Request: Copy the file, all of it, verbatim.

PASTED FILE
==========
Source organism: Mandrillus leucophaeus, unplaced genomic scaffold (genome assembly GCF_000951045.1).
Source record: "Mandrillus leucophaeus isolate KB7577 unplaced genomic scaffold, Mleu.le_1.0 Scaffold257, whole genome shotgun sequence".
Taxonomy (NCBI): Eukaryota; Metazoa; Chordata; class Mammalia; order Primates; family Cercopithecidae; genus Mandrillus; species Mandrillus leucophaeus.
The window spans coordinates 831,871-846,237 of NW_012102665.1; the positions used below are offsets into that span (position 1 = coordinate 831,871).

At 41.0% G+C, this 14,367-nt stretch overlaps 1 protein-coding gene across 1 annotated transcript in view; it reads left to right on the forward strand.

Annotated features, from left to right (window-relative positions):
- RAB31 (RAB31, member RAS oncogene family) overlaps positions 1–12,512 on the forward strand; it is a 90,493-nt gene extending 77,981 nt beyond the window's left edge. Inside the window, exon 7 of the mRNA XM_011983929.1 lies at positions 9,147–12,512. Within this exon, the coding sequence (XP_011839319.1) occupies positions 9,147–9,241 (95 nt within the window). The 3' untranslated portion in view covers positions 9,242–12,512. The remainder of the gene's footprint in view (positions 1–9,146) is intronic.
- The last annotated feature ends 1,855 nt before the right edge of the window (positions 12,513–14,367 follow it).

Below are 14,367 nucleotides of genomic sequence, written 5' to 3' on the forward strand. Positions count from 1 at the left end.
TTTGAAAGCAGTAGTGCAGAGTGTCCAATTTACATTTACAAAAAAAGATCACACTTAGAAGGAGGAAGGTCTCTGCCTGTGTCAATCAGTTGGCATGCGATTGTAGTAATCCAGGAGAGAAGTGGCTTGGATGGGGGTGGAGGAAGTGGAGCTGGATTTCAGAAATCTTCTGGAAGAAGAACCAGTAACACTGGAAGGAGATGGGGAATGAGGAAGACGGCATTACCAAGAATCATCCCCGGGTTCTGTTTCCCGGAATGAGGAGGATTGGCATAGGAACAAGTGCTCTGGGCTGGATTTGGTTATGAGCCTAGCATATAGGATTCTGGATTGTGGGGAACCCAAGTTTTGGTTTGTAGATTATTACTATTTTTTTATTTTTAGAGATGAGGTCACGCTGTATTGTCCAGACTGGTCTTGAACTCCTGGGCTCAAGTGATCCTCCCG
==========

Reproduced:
Source organism: Mandrillus leucophaeus, unplaced genomic scaffold (genome assembly GCF_000951045.1).
Source record: "Mandrillus leucophaeus isolate KB7577 unplaced genomic scaffold, Mleu.le_1.0 Scaffold257, whole genome shotgun sequence".
Taxonomy (NCBI): Eukaryota; Metazoa; Chordata; class Mammalia; order Primates; family Cercopithecidae; genus Mandrillus; species Mandrillus leucophaeus.
The window spans coordinates 831,871-846,237 of NW_012102665.1; the positions used below are offsets into that span (position 1 = coordinate 831,871).

At 41.0% G+C, this 14,367-nt stretch overlaps 1 protein-coding gene across 1 annotated transcript in view; it reads left to right on the forward strand.

Annotated features, from left to right (window-relative positions):
- RAB31 (RAB31, member RAS oncogene family) overlaps positions 1–12,512 on the forward strand; it is a 90,493-nt gene extending 77,981 nt beyond the window's left edge. Inside the window, exon 7 of the mRNA XM_011983929.1 lies at positions 9,147–12,512. Within this exon, the coding sequence (XP_011839319.1) occupies positions 9,147–9,241 (95 nt within the window). The 3' untranslated portion in view covers positions 9,242–12,512. The remainder of the gene's footprint in view (positions 1–9,146) is intronic.
- The last annotated feature ends 1,855 nt before the right edge of the window (positions 12,513–14,367 follow it).

Below are 14,367 nucleotides of genomic sequence, written 5' to 3' on the forward strand. Positions count from 1 at the left end.
TTTGAAAGCAGTAGTGCAGAGTGTCCAATTTACATTTACAAAAAAAGATCACACTTAGAAGGAGGAAGGTCTCTGCCTGTGTCAATCAGTTGGCATGCGATTGTAGTAATCCAGGAGAGAAGTGGCTTGGATGGGGGTGGAGGAAGTGGAGCTGGATTTCAGAAATCTTCTGGAAGAAGAACCAGTAACACTGGAAGGAGATGGGGAATGAGGAAGACGGCATTACCAAGAATCATCCCCGGGTTCTGTTTCCCGGAATGAGGAGGATTGGCATAGGAACAAGTGCTCTGGGCTGGATTTGGTTATGAGCCTAGCATATAGGATTCTGGATTGTGGGGAACCCAAGTTTTGGTTTGTAGATTATTACTATTTTTTTATTTTTAGAGATGAGGTCACGCTGTATTGTCCAGACTGGTCTTGAACTCCTGGGCTCAAGTGATCCTCCCG